A study issued last week by Trust(e), an independent nonprofit online privacy advocacy organization, documents why that is precisely the wrong message for brands to be communicating.
The Trust(e) Behavioral Advertising Survey, conducted by TNS, surveyed a nationally representative sample of 1,008 individuals aged 18 and over on their attitudes about behavioral targeting. The survey found that, although consumers remain suspicious of and conflicted toward behavioral targeting, an increasing percentage of the online public are growing somewhat less uncomfortable about behavioral targeting, if (and it clearly remains a BIG if) brands radically step up their efforts to be more open, honest and transparent about where, when and how behavioral targeting is used.
Contrary to the assumption of some in the industry, behavioral targeting as a term is no longer esoteric. In fact, according to the survey, 43.2% of respondents said they're familiar with the term, and 68.6% knew that their browsing information may be collected by a third party for advertising purposes. Over a third, 34.9%, felt their privacy has been invaded or violated in the last year due to information they provided on the Internet.
The survey found that consumers were not only very sensitive to any perceived intrusions into privacy, but also acted on that feeling by managing their privacy through activities like deleting cookies. Over 36% of respondents said they do at least one of the following in order to surf the Internet anonymously: use proxy surfing software; give fake names and contact info when requested by certain Web sites; and use a Web browser with privacy settings that delete cookies and don't record a history of visited sites.
Still, a majority of respondents agreed that they wanted to see more relevant ads online.
These findings were broadly consistent with those in a similar survey a year ago, according to Colin O'Malley, Trust(e)'s Director of Strategic Business, The study illustrate both opportunities and challenges for marketers, he believes.
"On a high level," says O'Malley, "you have a continuing disconnect between these findings. Consumers are increasingly aware of behavioral targeting, they want ads that are more relevant, yet they remain suspicious of behavioral marketing."
Nonetheless, O'Malley explains, there were significant departures from a year ago in the survey. There has been a discernible increase in the numbers of consumers who, despite some remaining skepticism, feel MORE comfortable now with behavioral targeting. Only 50.5% of respondents, for instance, versus 57% a year ago, said they were uncomfortable with advertisers using their browsing history to serve relevant ads, even when that information cannot be tied to their names or any other personal information.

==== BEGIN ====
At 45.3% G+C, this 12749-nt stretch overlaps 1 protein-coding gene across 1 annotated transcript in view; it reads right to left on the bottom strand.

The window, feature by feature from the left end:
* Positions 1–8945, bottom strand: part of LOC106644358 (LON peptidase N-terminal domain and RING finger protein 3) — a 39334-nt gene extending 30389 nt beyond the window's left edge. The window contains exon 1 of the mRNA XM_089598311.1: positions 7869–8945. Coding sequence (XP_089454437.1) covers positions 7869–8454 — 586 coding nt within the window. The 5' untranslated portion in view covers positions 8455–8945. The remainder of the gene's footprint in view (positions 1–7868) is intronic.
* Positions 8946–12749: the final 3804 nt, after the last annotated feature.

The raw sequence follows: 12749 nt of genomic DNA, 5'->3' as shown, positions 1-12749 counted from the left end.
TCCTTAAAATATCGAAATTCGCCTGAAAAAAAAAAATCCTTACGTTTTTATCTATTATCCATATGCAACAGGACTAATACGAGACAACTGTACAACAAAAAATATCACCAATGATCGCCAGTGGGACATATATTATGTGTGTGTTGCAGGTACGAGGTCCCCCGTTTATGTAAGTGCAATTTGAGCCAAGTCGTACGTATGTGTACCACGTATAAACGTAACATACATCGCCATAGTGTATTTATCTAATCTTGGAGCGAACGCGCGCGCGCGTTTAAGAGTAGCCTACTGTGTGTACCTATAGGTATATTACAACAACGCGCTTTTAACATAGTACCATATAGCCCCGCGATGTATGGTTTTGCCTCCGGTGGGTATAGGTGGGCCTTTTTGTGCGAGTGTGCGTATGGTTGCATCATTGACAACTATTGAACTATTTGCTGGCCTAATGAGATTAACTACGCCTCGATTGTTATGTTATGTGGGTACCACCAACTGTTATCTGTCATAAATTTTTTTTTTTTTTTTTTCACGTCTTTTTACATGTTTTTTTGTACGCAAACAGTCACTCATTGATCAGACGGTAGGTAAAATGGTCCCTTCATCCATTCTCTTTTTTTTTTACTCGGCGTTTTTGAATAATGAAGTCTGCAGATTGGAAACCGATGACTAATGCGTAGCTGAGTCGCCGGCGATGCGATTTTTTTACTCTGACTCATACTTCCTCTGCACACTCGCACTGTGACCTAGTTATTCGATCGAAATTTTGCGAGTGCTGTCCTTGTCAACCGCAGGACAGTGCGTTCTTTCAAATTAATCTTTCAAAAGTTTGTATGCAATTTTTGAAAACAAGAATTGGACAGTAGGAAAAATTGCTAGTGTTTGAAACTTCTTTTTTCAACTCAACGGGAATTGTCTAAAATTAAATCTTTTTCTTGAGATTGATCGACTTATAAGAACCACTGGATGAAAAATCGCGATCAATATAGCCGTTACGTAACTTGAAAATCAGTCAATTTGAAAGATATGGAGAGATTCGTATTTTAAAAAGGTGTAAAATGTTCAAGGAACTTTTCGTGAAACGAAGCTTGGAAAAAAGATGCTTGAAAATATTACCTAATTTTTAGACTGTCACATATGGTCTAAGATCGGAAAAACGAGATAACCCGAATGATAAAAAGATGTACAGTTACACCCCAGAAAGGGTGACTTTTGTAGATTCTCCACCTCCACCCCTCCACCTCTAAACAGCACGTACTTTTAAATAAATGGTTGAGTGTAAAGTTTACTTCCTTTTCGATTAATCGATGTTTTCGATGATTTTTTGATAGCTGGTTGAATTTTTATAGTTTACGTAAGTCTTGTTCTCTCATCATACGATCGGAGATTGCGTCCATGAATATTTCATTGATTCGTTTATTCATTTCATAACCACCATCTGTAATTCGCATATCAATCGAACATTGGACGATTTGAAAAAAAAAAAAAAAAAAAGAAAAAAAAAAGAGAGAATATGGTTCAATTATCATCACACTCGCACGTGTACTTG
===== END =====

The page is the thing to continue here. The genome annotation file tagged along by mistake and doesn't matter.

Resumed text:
O' Malley suggests that familiarity with the concept of behavioral targeting, rather than breeding contempt, is fostering at least a modicum less suspicion, the more BT comes out of the shadows.
But to take the comfort level further, requires not only that marketers take their behavioral initiatives out of the shadows but become radically more proactive in providing true transparency and dialogue, he suggests.
"It's no longer enough just to have a 'privacy statement' up somewhere on your Web site," he says. " If they look to increase comfort among a majority of consumers. publishers must consciously build transparency into the essence of the user experience. Web sites that do that, not as a gimmick or an extraneous add-on, will be able to improve not only relevance but consumer engagement and trust as well. But it must be looked at not as an onerous obligation to be conformed with, but as a real opportunity."
It's too early to isolate particular solutions as the answer, O' Malley says, but the good news is, there is some real innovation going on. "I'd point to sites that invite consumers to learn more about exactly why particular ads were targeted to them and why, and why they're seeing Ad A rather than something else," he says. "This kind of proactivity communicates very clearly that the publisher has nothing to hide and there are no hidden agendas."
This correlates very strongly with another bedrock finding of the survey, that consumers prefer to see ads from brands and on sites that they know and trust.
"A big part of gaining brand and site loyalty," O'Malley adds, " is taking responsibility for the ads on one's sites and taking responsibility for ensuring a privacy-friendly environment and experience."
Editor's Note: Session videos of MediaPost's recent OMMA Behavioral conference are now available for viewing at http://www.mediapost.com/events/videos/